Evil on the Screen: Cinematic Representation of Adolf Hitler

Alexander Pichugin (German Language and Culture Studies)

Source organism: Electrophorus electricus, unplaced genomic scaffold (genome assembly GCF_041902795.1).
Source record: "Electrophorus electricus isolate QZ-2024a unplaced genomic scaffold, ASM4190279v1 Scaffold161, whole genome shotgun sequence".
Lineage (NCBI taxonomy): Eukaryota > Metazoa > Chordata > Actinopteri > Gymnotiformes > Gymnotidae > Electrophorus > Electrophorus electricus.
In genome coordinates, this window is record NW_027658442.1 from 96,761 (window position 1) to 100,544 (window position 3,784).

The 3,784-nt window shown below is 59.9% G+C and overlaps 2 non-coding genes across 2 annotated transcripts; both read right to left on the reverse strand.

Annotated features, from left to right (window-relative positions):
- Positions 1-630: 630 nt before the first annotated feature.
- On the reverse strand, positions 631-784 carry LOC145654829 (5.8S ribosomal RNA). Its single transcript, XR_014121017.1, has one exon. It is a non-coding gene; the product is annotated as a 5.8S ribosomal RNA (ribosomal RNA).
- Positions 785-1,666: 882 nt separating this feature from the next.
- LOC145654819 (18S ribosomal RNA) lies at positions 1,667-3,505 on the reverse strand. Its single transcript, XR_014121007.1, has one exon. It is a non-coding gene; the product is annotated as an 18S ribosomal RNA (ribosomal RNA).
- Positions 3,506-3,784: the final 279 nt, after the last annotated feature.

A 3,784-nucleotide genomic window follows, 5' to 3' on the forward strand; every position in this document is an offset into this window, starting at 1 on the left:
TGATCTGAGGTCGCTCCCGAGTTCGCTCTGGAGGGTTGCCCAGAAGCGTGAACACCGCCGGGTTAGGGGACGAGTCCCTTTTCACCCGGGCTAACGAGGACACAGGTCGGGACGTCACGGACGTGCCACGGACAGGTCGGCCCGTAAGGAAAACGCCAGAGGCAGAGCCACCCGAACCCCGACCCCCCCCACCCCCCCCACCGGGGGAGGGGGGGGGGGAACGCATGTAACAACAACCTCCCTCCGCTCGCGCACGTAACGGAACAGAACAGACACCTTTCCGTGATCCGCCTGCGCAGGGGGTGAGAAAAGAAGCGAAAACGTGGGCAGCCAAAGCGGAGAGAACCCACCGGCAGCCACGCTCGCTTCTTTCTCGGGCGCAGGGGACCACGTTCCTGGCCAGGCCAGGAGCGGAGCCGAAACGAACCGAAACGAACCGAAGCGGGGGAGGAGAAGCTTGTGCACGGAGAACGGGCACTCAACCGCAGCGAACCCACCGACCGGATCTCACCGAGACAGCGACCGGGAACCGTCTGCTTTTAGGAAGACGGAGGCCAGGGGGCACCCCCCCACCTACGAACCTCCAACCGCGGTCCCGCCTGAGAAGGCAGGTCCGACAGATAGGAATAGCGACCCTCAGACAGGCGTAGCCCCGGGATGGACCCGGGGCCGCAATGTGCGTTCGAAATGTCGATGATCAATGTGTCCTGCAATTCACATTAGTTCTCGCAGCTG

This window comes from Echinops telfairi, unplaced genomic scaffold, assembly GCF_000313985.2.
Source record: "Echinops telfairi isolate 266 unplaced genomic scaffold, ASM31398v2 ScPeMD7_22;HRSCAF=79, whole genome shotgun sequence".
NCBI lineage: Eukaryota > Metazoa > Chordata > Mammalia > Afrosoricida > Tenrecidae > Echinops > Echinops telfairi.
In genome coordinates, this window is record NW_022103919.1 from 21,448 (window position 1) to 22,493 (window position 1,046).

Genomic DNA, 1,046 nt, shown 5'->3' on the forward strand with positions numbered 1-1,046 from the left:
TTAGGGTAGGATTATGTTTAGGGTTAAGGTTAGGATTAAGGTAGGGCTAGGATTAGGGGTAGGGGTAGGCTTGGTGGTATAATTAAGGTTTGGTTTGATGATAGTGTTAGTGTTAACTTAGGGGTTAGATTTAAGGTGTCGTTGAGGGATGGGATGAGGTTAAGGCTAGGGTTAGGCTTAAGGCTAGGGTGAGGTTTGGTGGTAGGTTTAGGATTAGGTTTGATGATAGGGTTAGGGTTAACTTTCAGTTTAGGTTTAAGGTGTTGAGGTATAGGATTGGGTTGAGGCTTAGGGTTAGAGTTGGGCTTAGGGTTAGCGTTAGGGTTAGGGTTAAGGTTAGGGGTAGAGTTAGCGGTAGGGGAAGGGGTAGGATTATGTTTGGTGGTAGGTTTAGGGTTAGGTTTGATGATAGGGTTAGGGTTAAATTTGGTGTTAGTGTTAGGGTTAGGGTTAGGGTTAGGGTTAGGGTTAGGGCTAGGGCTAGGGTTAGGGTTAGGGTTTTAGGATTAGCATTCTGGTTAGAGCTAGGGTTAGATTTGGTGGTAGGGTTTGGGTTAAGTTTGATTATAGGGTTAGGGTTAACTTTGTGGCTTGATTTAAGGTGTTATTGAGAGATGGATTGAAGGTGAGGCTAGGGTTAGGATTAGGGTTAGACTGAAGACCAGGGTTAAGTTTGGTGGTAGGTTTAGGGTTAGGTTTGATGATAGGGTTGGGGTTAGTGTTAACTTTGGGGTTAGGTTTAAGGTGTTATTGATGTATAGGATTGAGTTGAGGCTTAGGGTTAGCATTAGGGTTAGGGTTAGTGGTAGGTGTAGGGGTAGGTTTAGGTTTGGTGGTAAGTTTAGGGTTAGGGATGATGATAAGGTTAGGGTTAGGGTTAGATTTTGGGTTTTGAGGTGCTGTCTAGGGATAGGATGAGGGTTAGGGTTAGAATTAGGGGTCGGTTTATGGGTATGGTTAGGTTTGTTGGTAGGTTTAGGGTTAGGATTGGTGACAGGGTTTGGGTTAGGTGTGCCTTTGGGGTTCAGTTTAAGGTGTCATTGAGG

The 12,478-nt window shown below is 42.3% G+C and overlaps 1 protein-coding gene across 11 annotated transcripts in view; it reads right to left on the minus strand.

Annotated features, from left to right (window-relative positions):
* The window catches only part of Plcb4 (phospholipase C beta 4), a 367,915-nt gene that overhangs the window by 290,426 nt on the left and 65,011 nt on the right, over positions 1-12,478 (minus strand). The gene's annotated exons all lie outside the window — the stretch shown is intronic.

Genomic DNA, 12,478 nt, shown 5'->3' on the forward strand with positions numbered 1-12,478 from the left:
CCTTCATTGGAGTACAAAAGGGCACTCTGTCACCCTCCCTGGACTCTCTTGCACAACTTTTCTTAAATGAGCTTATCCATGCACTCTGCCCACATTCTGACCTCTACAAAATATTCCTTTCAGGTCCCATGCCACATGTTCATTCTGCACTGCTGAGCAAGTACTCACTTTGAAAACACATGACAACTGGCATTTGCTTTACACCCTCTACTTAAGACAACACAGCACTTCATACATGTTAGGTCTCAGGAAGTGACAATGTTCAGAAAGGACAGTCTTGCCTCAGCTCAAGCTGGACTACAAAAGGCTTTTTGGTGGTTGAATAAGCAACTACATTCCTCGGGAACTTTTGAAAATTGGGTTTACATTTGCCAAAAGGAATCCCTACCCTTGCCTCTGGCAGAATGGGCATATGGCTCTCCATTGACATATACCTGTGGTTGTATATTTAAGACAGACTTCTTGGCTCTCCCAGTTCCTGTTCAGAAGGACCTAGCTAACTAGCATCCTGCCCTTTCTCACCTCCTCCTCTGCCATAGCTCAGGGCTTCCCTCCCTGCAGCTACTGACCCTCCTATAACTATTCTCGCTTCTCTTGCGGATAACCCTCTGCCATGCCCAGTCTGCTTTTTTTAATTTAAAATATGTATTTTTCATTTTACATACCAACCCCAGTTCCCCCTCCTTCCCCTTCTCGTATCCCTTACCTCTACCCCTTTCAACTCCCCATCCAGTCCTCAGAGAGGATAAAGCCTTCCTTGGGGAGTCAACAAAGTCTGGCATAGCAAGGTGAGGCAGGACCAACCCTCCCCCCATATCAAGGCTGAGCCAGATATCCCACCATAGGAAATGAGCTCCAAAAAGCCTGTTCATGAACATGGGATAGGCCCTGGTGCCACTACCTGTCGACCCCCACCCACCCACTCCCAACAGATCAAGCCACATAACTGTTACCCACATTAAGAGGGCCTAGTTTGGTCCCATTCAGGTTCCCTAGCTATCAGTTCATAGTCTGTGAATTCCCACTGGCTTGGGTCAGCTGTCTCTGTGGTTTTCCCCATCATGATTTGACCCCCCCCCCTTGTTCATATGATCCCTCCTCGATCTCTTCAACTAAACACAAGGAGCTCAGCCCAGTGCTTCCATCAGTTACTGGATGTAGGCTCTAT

This seminar is open to any student interested in history, politics, and the cinema. It introduces students to the cinematic representation of one of the most infamous figures of the 20th century, Adolf Hitler, the leader of the National Socialist German Workers’ Party and Chancellor of Nazi Germany from 1933 to 1945. Hitler has been represented in cinema from his early years as Führer. His representations range from portraits aiming at historical accuracy to allegorical images of absolute evil to comic parodies. Since the end of World War II, representations of Hitler, both serious and satirical, have continued to be prominent in cinema, sometimes generating significant controversy. In the introductory part of the seminar, students will explore Hitler as a historical figure and his role in the establishment of the Nazi regime. The main part of the seminar will be devoted to in-depth analyses of selected films representing Hitler, focusing on different cinematic aspects of representation as well as on different functions the image of Hitler fulfills in different films. By studying different films representing Hitler, students will gain insights into a broader context of ideas and discourses that have shaped contemporary culture. The different films will be approached as both cultural artifacts and cinematic documents. We will explore various interpretative techniques (iconic analysis, semiotic interpretation, shot-by-shot analysis) and learn to define and apply essential film terminology.